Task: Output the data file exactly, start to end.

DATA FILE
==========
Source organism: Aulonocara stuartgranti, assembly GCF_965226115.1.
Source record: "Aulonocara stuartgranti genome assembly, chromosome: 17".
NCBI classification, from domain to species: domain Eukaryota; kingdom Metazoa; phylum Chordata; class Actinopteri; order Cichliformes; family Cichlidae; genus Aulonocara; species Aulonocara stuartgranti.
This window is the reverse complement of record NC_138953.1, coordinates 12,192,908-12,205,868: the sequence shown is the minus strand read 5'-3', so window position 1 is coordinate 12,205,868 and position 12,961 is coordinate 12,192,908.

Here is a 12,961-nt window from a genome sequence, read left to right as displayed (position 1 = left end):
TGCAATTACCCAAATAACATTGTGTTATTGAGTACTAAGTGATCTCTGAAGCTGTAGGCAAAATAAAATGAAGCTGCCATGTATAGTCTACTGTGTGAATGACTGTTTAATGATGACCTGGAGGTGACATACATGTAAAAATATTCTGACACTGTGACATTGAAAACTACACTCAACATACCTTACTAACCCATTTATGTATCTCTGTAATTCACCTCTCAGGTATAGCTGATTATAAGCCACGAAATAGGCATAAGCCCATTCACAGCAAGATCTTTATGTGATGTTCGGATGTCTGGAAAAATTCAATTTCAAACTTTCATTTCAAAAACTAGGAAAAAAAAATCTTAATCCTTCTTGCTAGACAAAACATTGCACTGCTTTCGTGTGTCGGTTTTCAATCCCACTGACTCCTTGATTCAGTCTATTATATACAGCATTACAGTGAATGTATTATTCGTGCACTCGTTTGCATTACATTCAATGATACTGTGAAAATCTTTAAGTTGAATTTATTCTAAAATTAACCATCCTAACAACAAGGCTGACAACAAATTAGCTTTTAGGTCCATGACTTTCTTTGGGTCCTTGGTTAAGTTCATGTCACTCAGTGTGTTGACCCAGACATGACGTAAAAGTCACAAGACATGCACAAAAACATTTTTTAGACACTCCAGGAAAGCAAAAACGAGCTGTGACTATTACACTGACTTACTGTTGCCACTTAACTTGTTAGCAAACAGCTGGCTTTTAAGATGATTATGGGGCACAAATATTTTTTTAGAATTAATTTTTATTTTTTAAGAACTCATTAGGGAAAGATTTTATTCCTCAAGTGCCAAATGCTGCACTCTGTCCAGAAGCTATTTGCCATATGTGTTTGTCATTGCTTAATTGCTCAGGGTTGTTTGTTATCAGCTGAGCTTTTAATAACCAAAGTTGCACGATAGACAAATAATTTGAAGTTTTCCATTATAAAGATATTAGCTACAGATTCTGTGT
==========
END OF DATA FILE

Source organism: Aulonocara stuartgranti, assembly GCF_965226115.1.
Source record: "Aulonocara stuartgranti genome assembly, chromosome: 17".
NCBI classification, from domain to species: domain Eukaryota; kingdom Metazoa; phylum Chordata; class Actinopteri; order Cichliformes; family Cichlidae; genus Aulonocara; species Aulonocara stuartgranti.
This window is the reverse complement of record NC_138953.1, coordinates 12,192,908-12,205,868: the sequence shown is the minus strand read 5'-3', so window position 1 is coordinate 12,205,868 and position 12,961 is coordinate 12,192,908.

Here is a 12,961-nt window from a genome sequence, read left to right as displayed (position 1 = left end):
TGCAATTACCCAAATAACATTGTGTTATTGAGTACTAAGTGATCTCTGAAGCTGTAGGCAAAATAAAATGAAGCTGCCATGTATAGTCTACTGTGTGAATGACTGTTTAATGATGACCTGGAGGTGACATACATGTAAAAATATTCTGACACTGTGACATTGAAAACTACACTCAACATACCTTACTAACCCATTTATGTATCTCTGTAATTCACCTCTCAGGTATAGCTGATTATAAGCCACGAAATAGGCATAAGCCCATTCACAGCAAGATCTTTATGTGATGTTCGGATGTCTGGAAAAATTCAATTTCAAACTTTCATTTCAAAAACTAGGAAAAAAAAATCTTAATCCTTCTTGCTAGACAAAACATTGCACTGCTTTCGTGTGTCGGTTTTCAATCCCACTGACTCCTTGATTCAGTCTATTATATACAGCATTACAGTGAATGTATTATTCGTGCACTCGTTTGCATTACATTCAATGATACTGTGAAAATCTTTAAGTTGAATTTATTCTAAAATTAACCATCCTAACAACAAGGCTGACAACAAATTAGCTTTTAGGTCCATGACTTTCTTTGGGTCCTTGGTTAAGTTCATGTCACTCAGTGTGTTGACCCAGACATGACGTAAAAGTCACAAGACATGCACAAAAACATTTTTTAGACACTCCAGGAAAGCAAAAACGAGCTGTGACTATTACACTGACTTACTGTTGCCACTTAACTTGTTAGCAAACAGCTGGCTTTTAAGATGATTATGGGGCACAAATATTTTTTTAGAATTAATTTTTATTTTTTAAGAACTCATTAGGGAAAGATTTTATTCCTCAAGTGCCAAATGCTGCACTCTGTCCAGAAGCTATTTGCCATATGTGTTTGTCATTGCTTAATTGCTCAGGGTTGTTTGTTATCAGCTGAGCTTTTAATAACCAAAGTTGCACGATAGACAAATAATTTGAAGTTTTCCATTATAAAGATATTAGCTACAGATTCTGTGT